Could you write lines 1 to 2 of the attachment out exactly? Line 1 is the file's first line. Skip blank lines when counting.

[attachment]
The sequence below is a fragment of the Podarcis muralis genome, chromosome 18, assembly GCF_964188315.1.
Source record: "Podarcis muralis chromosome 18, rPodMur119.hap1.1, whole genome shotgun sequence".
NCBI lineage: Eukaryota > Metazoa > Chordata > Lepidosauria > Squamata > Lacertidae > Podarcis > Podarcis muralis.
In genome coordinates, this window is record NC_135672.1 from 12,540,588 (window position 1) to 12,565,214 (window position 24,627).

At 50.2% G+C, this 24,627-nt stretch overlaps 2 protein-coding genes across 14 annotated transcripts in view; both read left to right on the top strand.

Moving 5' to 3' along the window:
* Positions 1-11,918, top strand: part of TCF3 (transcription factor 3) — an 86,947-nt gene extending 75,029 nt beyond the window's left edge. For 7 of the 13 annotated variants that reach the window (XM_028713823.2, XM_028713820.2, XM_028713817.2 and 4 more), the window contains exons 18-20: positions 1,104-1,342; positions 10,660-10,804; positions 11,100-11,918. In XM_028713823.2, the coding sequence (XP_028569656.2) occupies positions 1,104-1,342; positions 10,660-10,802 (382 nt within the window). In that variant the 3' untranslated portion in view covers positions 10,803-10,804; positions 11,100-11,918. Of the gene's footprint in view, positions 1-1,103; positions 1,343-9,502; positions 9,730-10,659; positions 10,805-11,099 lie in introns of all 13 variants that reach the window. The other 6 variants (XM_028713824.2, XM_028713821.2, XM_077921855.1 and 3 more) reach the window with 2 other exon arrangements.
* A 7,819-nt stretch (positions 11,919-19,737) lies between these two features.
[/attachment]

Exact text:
The sequence below is a fragment of the Podarcis muralis genome, chromosome 18, assembly GCF_964188315.1.
Source record: "Podarcis muralis chromosome 18, rPodMur119.hap1.1, whole genome shotgun sequence".